An article written by Johanna Armstrong on Piki Geek has taken the crown as the most inaccurate Windows 8 article I've seen to date. I won't be linking to it, you can find it easily enough by searching for it, but I refuse to assist their search rankings.
The PC Master Race is facing a threat from Microsoft, a threat that both Valve's Gabe Newell and Blizzard’s Rob Pardo have spoken out against. The threat is Windows 8.
Nice way to start an article. As someone who a lot of people would regard as being part of the "PC Master Race", I like Windows 8.
Newell explained that he was trying to make Steam and Valve's games compatible with Linux, as a way to make alternatives in case Windows 8 becomes a reality.
Windows 8 is reality. RTM is imminent. Valve releasing Steam for Linux is a low-cost option for cornering another market. Porting the Source engine - almost 10 years old, no big deal.
The article then goes on to quote Michael Mace, former executive at Apple and Palm. An impartial source? Not likely, especially since Windows Mobile buried Palm, and Windows buried the Macintosh.
From a user perspective, Microsoft Windows is being killed this fall and replaced by an entirely new OS that has a Windows 7 emulator tacked onto it…
Windows 8 is still Windows NT. It certainly doesn't use an emulator to run Windows 7 applications, they run natively just like they've done in the past, such a suggestion is absurd.
Johanna goes on to say "Windows 8 uses an interface known as 'Metro', which turns everything into an app." errr, what does that even mean? Everything a computer runs is an application or program of some sort and always has been. Windows 8 has metro-style applications in addition to traditional ones, and it has a metro-styled Start Screen, which replaces the Start Menu. Turns everything into an app? What do you think Steam, Office, Civ 4 are anyway? They're apps.
This means that programs like Steam won't be able to run on Windows 8 without turning itself into a Metro-friendly application. Furthermore, all of the applications will be full-screen, although you can adjust them to 1/3rd or 2/3rd of the screen, which isn't really an improvement—forget about moving a window out of the way to view another, and forget about the Start button: there isn't one, not even on the desktop. And for those of you with battle stations: Windows 8 doesn't currently support multi-monitors, so forget about playing a game on one screen while browsing online on the other. One screen has to be devoted to Metro at all times.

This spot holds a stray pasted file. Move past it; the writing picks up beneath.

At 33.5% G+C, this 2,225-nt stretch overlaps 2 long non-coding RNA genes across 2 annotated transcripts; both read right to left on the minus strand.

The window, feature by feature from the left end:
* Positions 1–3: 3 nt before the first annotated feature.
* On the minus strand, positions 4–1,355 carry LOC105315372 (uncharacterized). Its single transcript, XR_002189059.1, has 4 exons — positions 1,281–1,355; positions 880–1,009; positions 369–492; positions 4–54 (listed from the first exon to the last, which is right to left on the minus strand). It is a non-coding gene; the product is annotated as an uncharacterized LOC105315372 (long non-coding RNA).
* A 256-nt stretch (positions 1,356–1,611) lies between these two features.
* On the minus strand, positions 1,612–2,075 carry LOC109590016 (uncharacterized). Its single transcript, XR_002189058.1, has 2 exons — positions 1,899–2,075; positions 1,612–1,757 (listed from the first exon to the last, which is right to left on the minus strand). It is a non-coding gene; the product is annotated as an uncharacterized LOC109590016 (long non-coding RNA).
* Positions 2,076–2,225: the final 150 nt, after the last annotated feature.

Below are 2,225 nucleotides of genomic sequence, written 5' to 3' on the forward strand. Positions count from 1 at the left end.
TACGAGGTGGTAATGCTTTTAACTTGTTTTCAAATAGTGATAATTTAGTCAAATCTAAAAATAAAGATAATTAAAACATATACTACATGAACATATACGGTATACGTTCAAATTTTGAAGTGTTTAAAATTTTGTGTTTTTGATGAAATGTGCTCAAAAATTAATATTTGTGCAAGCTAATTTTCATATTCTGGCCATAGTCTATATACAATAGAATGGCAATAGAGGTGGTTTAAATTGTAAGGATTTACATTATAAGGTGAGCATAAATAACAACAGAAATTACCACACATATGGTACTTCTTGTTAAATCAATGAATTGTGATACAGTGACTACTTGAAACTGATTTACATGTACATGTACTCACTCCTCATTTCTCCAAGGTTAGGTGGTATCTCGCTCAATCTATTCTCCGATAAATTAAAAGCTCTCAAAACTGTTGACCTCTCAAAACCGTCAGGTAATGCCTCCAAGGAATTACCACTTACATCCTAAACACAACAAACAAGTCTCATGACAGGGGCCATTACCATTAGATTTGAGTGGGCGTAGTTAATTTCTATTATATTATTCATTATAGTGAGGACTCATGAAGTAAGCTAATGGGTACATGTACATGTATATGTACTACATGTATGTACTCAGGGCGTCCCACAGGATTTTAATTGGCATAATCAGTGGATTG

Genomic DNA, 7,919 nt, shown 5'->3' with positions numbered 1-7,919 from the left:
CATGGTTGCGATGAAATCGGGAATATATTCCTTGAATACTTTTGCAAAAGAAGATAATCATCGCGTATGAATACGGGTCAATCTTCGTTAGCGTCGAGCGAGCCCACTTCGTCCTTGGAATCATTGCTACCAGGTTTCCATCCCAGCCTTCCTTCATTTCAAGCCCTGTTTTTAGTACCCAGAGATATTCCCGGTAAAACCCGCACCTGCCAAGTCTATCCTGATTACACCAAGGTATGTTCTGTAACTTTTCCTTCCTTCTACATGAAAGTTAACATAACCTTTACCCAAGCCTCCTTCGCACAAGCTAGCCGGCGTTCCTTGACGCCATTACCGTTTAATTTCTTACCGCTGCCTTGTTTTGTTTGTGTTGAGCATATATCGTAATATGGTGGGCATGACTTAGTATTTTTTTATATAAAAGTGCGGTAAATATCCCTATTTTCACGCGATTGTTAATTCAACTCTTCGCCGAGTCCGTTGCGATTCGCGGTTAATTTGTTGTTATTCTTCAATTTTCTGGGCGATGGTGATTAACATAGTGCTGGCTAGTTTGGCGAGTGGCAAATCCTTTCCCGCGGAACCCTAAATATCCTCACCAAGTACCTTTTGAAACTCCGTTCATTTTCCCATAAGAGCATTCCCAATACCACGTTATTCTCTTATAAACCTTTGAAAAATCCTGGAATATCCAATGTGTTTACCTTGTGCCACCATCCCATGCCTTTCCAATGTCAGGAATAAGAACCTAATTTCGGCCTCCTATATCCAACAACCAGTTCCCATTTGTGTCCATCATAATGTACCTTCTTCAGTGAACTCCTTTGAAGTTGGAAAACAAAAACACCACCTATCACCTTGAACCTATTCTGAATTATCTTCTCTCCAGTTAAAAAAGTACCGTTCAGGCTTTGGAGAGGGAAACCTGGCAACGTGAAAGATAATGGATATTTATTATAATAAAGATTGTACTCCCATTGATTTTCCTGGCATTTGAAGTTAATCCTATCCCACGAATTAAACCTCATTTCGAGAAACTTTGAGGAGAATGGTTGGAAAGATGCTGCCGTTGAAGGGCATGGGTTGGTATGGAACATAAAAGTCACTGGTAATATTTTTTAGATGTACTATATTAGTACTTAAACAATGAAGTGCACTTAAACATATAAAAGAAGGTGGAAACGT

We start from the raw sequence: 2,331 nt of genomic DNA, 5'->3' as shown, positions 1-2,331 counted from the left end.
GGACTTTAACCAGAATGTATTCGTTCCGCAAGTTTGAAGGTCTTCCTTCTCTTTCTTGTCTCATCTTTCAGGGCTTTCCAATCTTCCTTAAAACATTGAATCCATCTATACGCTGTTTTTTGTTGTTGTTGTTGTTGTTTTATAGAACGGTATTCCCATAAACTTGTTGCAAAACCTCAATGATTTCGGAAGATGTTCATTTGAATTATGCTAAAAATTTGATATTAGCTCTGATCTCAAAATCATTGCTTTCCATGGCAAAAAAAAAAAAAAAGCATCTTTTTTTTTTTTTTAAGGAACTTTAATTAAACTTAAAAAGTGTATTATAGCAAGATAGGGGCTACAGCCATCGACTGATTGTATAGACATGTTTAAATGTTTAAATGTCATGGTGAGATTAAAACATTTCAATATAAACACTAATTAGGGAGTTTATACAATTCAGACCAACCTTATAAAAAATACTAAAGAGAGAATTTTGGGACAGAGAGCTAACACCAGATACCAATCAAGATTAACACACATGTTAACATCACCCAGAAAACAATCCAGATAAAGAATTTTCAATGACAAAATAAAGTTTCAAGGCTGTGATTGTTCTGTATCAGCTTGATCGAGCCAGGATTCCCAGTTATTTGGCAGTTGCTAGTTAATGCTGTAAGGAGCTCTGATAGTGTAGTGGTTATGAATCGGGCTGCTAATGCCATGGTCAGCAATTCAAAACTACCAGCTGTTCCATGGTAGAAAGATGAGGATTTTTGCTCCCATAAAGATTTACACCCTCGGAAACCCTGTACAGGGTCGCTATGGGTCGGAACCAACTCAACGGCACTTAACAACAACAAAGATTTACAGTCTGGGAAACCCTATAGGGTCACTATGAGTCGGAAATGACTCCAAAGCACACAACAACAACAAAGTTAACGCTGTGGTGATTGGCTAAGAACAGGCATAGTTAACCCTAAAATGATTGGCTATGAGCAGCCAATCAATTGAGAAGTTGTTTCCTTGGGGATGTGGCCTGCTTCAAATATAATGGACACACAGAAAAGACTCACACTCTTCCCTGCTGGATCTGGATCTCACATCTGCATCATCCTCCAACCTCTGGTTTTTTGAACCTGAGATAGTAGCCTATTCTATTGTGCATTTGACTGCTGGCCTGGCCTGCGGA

The above screenshot shows Windows 8, running on multiple monitors with the Metro-style Messenging application open down the right-side of the left monitor, Outlook 2013 open on the right monitor, and Steam running on the left monitor, a window, not fullscreen. I could also cover it up with other applications if I so choose, just like always.
Sorry, what were you saying about not supporting multiple monitors? What were you saying about Steam having to be metro? All false, do some research.
In short, the primary issue with Windows 8 is that it's not designed for PCs. It's meant to be used with tablets, and then only Windows 8 compatible tablets
Really? Works fine here on all my PCs. Plus I get all the new power-user features that Windows 8 sports, like 2-click opening of Device Manager, admin-elevated Command Prompt, loads of other admin-style tools, much faster performance (great for games), overhauled File Explorer which can pause file transfers (sweet). Better battery life, much faster boot, better multi-monitor support, I can even have the Task Bar on both screens now, and set it to show all open apps, or just the ones on the specific screen its on (nice). I use the desktop, just like I always have and move into metro when there's a metro-application I want to use.
Imagine, then, being a developer like Valve or EA that have programs like Steam or Origin, trying to decide whether they should invest the time and money into figuring out how to get their program to work with what is essentially a mentally disabled iPad in a PC's body
Errr they don't need to do any work. They already work just fine. Windows 8 is backwards compatible, just like every other version of Windows. :-)
I don't even know where to start with the comparison to a mentally disabled iPad.